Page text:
Wallace said the the attitude of the new organizers was “what can we do to help, as opposed to,” he paused, “the other attitude,” which drew laughter. “I think there’s been overwhelming support in the community for this rally,” he added. “I really see this as an opportunity to make it work.”
But not everyone was in favor.
Barry Guillet of Flagstaff, who owns property adjoining the ranch, said he bought the land in October 2005 and plans to raise horses there.
He voiced concerns about the number of attendees, parking, law enforcement and the effect on neighbors.
“I believe if the Sugar Pine Rally is permitted, it will change the character of this area forever,” Guillet said.
Sheila Myers, who also lives in the area, said she and her husband are not opposed to the rally, just to the location. “We took great pains when we bought our property to be in a residential area,” she said.
She voiced concerns about wildfire danger, drunk drivers on the narrow, winding highway and the noise produced by the many motorcycles.
“Given the noise generated by a single motorcycle, in excess of 50 decibels, there is no way the event can be in compliance with the [county’s] threshold standard [of 50 decibels at the property line],” she said.
Mary Jo Rakowski of La Plata County, a member of Mothers Against Drunk Driving, said she is not for or against the rally but has concerns.
“I am intimately knowledgeable of the rally that took place for several years in our county,” she said. “Our law enforcement is already stretched very, very thin, not only in La Plata, but out here.”
She said a small percentage of riders will drink or use illegal drugs and will not be in condition to drive.
She said she would love to see an annual rally in the Four Corners, but “not smack dab in the middle of private residences.”
“The noise issues, man, you’re never going to address that,” she said.
Hover admitted as much, saying noise “is a subjective problem,” but he said the area in question is agricultural, not residential.
He and Humiston-Berger said they are doing everything possible to make the rally safe, including offering free “hospitality tents” where riders who are intoxicated or just tired can sleep.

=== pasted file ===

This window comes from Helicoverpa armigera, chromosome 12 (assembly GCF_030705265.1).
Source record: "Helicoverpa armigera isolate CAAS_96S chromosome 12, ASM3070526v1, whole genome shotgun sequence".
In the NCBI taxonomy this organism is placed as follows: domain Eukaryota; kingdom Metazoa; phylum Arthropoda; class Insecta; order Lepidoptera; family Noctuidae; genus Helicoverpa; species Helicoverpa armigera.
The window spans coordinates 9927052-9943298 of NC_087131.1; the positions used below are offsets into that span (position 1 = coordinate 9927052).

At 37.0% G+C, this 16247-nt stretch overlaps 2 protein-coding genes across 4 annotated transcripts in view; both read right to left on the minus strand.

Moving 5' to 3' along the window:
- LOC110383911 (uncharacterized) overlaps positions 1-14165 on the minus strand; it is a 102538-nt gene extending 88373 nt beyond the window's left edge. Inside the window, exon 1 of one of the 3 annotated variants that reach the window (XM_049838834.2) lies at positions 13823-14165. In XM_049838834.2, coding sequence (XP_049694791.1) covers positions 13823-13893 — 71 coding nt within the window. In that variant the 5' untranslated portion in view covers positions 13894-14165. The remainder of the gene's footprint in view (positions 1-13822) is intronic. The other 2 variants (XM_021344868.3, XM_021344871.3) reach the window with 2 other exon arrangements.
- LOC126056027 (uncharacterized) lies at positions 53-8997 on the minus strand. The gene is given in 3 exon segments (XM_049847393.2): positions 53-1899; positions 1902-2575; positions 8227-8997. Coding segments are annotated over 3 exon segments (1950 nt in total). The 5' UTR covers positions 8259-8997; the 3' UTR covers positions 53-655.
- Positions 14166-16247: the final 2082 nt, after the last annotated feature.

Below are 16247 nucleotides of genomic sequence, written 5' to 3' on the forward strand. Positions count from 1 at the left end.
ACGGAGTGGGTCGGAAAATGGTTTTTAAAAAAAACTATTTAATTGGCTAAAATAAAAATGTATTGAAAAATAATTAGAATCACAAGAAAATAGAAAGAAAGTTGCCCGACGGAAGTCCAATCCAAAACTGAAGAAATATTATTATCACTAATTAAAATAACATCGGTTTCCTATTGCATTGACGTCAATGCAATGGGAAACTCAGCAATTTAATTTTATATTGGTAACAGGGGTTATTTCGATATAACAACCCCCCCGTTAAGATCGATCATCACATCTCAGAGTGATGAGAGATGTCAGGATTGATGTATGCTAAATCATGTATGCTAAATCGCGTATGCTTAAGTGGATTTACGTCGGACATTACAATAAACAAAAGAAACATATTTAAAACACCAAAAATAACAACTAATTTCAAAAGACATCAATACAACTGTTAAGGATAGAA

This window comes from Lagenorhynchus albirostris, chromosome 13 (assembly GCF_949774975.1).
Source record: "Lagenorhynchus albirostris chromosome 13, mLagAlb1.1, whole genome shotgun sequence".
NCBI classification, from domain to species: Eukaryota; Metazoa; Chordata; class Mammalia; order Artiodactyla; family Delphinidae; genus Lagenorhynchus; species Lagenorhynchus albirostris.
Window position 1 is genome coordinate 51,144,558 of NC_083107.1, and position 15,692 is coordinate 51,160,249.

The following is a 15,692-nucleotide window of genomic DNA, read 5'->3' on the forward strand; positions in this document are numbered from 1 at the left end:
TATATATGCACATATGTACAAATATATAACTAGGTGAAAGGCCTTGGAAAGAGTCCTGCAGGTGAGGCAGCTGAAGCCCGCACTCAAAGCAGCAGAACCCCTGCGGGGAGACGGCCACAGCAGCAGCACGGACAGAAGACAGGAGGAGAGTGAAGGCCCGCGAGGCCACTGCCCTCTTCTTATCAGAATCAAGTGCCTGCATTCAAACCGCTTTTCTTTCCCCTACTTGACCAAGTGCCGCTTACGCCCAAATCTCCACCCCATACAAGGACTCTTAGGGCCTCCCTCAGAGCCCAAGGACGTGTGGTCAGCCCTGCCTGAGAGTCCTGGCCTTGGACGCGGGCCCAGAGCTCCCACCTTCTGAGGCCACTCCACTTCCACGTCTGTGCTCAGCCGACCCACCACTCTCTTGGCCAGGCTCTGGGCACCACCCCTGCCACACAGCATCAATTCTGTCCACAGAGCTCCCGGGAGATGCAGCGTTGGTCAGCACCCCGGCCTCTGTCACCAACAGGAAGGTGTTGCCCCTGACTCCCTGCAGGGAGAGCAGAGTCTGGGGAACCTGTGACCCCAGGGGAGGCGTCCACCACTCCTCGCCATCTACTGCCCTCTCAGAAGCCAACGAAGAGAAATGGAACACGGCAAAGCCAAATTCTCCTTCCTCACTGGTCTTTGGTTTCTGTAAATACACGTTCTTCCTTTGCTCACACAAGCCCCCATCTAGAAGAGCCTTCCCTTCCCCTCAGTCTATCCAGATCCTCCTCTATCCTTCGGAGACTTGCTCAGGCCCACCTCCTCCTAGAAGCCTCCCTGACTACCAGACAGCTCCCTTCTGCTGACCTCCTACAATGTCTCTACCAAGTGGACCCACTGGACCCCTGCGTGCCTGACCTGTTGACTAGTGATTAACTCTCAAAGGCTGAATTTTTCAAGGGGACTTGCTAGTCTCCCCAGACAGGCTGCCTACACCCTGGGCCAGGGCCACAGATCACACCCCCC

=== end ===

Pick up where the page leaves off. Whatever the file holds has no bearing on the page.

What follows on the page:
“We’re doing everything in our power to make sure that nobody leaves if they’ve been drinking,” Humiston-Berger said, adding, “Drinking was never to be the emphasis of this rally anyway.”
The commissioners voted 3-0 to approve the high-impact permit with the stipulations that the organizers obtain all necessary state and local permits, put the county on their liability insurance, cap attendees at 5,000, and deal with some problems concerning an emergency exit route.
“I’d just like Hal Shepherd to share the tax base with us,” commented Commissioner Steve Chappell wistfully. Shepherd is city manager for Cortez, which along with Mancos and Dolores stands to see its sales-tax revenues soar from the rally. The county, however, has no sales tax but a half-cent tax earmarked specifically for the jail, so it will see no windfall.
The Sugar Pine Ranch Rally will add to numerous biker activities planned region-wide over Labor Day weekend.
Organizers of Ignacio Bike Week, which was thrown together in 2006 after the demise of Rally in the Rockies, are planning the repeat the rally in Ignacio this year.
And a nonprofit called the Four Corners Biker Rally Association is promoting motorcycle events over the holiday, according to the Durango Telegraph. Events are reportedly being planned everywhere from Farmington, N.M., to Silverton, Colo.